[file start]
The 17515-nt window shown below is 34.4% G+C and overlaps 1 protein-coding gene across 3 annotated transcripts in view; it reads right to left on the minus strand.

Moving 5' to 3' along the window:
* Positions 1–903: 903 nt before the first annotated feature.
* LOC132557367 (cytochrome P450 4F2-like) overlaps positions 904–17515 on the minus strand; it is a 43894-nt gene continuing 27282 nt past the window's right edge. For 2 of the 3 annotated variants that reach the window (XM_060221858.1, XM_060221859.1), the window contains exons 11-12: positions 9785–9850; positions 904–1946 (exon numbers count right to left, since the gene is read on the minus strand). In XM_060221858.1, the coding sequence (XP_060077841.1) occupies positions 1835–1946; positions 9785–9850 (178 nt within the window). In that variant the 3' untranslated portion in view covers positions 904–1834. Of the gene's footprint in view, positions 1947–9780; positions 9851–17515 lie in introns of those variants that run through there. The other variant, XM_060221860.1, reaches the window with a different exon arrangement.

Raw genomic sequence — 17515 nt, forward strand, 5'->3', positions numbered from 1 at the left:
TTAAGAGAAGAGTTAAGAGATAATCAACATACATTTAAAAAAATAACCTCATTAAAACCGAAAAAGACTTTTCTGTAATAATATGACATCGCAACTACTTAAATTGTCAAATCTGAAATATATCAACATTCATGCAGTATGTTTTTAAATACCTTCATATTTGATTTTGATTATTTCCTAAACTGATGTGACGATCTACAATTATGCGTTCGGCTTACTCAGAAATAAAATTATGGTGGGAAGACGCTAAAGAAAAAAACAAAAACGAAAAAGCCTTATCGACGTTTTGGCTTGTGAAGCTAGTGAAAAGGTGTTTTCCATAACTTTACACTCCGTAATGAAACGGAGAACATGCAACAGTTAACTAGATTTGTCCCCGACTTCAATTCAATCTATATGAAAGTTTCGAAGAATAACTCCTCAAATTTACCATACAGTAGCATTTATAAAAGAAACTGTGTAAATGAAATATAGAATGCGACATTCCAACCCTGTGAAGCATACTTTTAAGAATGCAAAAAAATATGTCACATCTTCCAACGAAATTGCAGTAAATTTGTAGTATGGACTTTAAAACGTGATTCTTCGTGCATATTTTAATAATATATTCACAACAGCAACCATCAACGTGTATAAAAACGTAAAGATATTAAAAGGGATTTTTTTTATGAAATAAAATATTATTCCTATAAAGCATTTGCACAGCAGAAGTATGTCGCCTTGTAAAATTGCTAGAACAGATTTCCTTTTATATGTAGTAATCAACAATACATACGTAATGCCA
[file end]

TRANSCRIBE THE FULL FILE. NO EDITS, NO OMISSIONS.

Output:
The 17515-nt window shown below is 34.4% G+C and overlaps 1 protein-coding gene across 3 annotated transcripts in view; it reads right to left on the minus strand.

Moving 5' to 3' along the window:
* Positions 1–903: 903 nt before the first annotated feature.
* LOC132557367 (cytochrome P450 4F2-like) overlaps positions 904–17515 on the minus strand; it is a 43894-nt gene continuing 27282 nt past the window's right edge. For 2 of the 3 annotated variants that reach the window (XM_060221858.1, XM_060221859.1), the window contains exons 11-12: positions 9785–9850; positions 904–1946 (exon numbers count right to left, since the gene is read on the minus strand). In XM_060221858.1, the coding sequence (XP_060077841.1) occupies positions 1835–1946; positions 9785–9850 (178 nt within the window). In that variant the 3' untranslated portion in view covers positions 904–1834. Of the gene's footprint in view, positions 1947–9780; positions 9851–17515 lie in introns of those variants that run through there. The other variant, XM_060221860.1, reaches the window with a different exon arrangement.

Raw genomic sequence — 17515 nt, forward strand, 5'->3', positions numbered from 1 at the left:
TTAAGAGAAGAGTTAAGAGATAATCAACATACATTTAAAAAAATAACCTCATTAAAACCGAAAAAGACTTTTCTGTAATAATATGACATCGCAACTACTTAAATTGTCAAATCTGAAATATATCAACATTCATGCAGTATGTTTTTAAATACCTTCATATTTGATTTTGATTATTTCCTAAACTGATGTGACGATCTACAATTATGCGTTCGGCTTACTCAGAAATAAAATTATGGTGGGAAGACGCTAAAGAAAAAAACAAAAACGAAAAAGCCTTATCGACGTTTTGGCTTGTGAAGCTAGTGAAAAGGTGTTTTCCATAACTTTACACTCCGTAATGAAACGGAGAACATGCAACAGTTAACTAGATTTGTCCCCGACTTCAATTCAATCTATATGAAAGTTTCGAAGAATAACTCCTCAAATTTACCATACAGTAGCATTTATAAAAGAAACTGTGTAAATGAAATATAGAATGCGACATTCCAACCCTGTGAAGCATACTTTTAAGAATGCAAAAAAATATGTCACATCTTCCAACGAAATTGCAGTAAATTTGTAGTATGGACTTTAAAACGTGATTCTTCGTGCATATTTTAATAATATATTCACAACAGCAACCATCAACGTGTATAAAAACGTAAAGATATTAAAAGGGATTTTTTTTATGAAATAAAATATTATTCCTATAAAGCATTTGCACAGCAGAAGTATGTCGCCTTGTAAAATTGCTAGAACAGATTTCCTTTTATATGTAGTAATCAACAATACATACGTAATGCCA